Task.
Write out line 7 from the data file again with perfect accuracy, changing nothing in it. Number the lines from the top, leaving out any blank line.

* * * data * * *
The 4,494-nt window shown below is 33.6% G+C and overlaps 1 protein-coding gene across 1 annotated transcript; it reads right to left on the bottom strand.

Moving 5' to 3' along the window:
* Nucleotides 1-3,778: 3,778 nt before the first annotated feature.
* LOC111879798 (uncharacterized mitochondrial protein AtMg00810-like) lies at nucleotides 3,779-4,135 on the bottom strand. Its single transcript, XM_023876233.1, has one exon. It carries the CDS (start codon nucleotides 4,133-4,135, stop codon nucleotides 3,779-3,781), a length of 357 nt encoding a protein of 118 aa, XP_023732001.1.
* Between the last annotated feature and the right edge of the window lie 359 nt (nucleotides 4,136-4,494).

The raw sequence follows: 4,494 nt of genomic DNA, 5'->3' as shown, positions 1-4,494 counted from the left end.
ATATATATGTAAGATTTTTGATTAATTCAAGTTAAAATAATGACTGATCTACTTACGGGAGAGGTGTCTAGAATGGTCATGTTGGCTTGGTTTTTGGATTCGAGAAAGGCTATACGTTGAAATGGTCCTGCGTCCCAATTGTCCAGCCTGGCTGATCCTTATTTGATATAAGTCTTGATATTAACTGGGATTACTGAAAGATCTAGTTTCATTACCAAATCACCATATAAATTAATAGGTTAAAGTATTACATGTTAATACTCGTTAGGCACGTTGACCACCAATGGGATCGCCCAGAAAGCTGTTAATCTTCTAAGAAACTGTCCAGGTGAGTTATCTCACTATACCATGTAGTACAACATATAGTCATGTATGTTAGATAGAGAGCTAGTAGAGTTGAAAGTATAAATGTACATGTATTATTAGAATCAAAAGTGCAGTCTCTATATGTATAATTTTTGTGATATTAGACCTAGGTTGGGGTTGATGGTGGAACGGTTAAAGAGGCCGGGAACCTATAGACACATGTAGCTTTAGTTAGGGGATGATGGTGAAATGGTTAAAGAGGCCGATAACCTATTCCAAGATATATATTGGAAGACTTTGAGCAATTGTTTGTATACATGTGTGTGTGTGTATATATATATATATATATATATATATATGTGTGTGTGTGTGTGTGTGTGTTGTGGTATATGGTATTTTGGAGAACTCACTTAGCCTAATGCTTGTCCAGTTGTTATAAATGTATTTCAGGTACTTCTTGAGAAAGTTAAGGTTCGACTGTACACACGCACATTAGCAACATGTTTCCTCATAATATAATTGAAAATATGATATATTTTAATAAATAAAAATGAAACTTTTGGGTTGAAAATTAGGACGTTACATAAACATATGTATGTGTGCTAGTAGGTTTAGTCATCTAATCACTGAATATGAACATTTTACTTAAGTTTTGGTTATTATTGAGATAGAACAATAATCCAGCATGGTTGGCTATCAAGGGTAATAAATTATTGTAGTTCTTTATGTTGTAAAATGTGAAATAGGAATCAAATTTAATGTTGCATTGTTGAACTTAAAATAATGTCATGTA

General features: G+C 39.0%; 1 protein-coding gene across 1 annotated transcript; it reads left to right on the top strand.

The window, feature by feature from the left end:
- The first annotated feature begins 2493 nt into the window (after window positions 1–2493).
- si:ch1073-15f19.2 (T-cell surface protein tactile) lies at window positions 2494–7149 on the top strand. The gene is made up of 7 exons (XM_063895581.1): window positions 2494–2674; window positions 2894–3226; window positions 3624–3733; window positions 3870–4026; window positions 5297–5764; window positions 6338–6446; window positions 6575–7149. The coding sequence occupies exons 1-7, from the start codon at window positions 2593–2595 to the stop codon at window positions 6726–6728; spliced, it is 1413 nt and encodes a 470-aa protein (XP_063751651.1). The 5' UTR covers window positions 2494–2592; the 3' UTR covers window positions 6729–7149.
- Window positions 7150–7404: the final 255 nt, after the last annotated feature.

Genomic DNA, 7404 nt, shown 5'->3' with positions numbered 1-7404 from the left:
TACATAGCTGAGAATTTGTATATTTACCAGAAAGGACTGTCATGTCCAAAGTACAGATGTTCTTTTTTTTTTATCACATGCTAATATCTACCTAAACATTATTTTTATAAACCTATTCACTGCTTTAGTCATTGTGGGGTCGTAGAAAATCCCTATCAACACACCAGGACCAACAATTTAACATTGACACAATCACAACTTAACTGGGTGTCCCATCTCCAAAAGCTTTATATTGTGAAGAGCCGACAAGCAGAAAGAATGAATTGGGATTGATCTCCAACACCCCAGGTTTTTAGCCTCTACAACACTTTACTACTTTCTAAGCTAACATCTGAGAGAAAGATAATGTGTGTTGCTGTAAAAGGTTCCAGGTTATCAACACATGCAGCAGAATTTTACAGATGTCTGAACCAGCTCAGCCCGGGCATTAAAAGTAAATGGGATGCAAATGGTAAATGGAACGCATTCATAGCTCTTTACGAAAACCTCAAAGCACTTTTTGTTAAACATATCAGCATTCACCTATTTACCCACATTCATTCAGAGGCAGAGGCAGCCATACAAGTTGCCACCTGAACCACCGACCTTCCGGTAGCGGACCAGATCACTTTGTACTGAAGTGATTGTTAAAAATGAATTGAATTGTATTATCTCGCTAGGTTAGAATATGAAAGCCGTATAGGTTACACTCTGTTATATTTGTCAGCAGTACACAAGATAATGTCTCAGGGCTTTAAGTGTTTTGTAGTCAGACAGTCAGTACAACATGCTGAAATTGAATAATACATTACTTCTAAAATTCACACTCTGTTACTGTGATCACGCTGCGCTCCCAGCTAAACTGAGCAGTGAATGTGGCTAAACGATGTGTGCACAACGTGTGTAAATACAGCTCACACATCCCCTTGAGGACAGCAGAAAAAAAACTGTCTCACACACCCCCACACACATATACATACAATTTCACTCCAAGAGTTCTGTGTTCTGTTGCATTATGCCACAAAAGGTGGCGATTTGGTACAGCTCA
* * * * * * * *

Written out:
ATATATATGTAAGATTTTTGATTAATTCAAGTTAAAATAATGACTGATCTACTTACGGGAGAGGTGTCTAGAATGGTCATGTTGGCTTGGTTTTTGGATTCGAGAAAGGCTATACGTTGAAATGGTCCTGCGTCCCAATTGTCCAGCCTGGCTGATCCTTATTTGATATAAGTCTTGATATTAACTGGGATTACTGAAAGATCTAGTTTCATTACCAAATCACCATATAAATTAATAGGTTAAAGTATTACATGTTAATACTCGTTAGGCACGTTGACCACCAATGGGATCGCCCAGAAAGCTGTTAATCTTCTAAGAAACTGTCCAGGTGAGTTATCTCACTATACCATGTAGTACAACATATAGTCATGTATGTTAGATAGAGAGCTAGTAGAGTTGAAAGTATAAATGTACATGTATTATTAGAATCAAAAGTGCAGTCTCTATATGTATAATTTTTGTGATATTAGACCTAGGTTGGGGTTGATGGTGGAACGGTTAAAGAGGCCGGGAACCTATAGACACATGTAGCTTTAGTTAGGGGATGATGGTGAAATGGTTAAAGAGGCCGATAACCTATTCCAAGATATATATTGGAAGACTTTGAGCAATTGTTTGTATACATGTGTGTGTGTGTATATATATATATATATATATATATATATGTGTGTGTGTGTGTGTGTGTGTTGTGGTATATGGTATTTTGGAGAACTCACTTAGCCTAATGCTTGTCCAGTTGTTATAAATGTATTTCAGGTACTTCTTGAGAAAGTTAAGGTTCGACTGTACACACGCACATTAGCAACATGTTTCCTCATAATATAATTGAAAATATGATATATTTTAATAAATAAAAATGAAACTTTTGGGTTGAAAATTAGGACGTTACATAAACATATGTATGTGTGCTAGTAGGTTTAGTCATCTAATCACTGAATATGAACATTTTACTTAAGTTTTGGTTATTATTGAGATAGAACAATAATCCAGCATGGTTGGCTATCAAGGGTAATAAATTATTGTAGTTCTTTATGTTGTAAAATGTGAAATAGGAATCAAATTTAATGTTGCATTGTTGAACTTAAAATAATGTCATGTA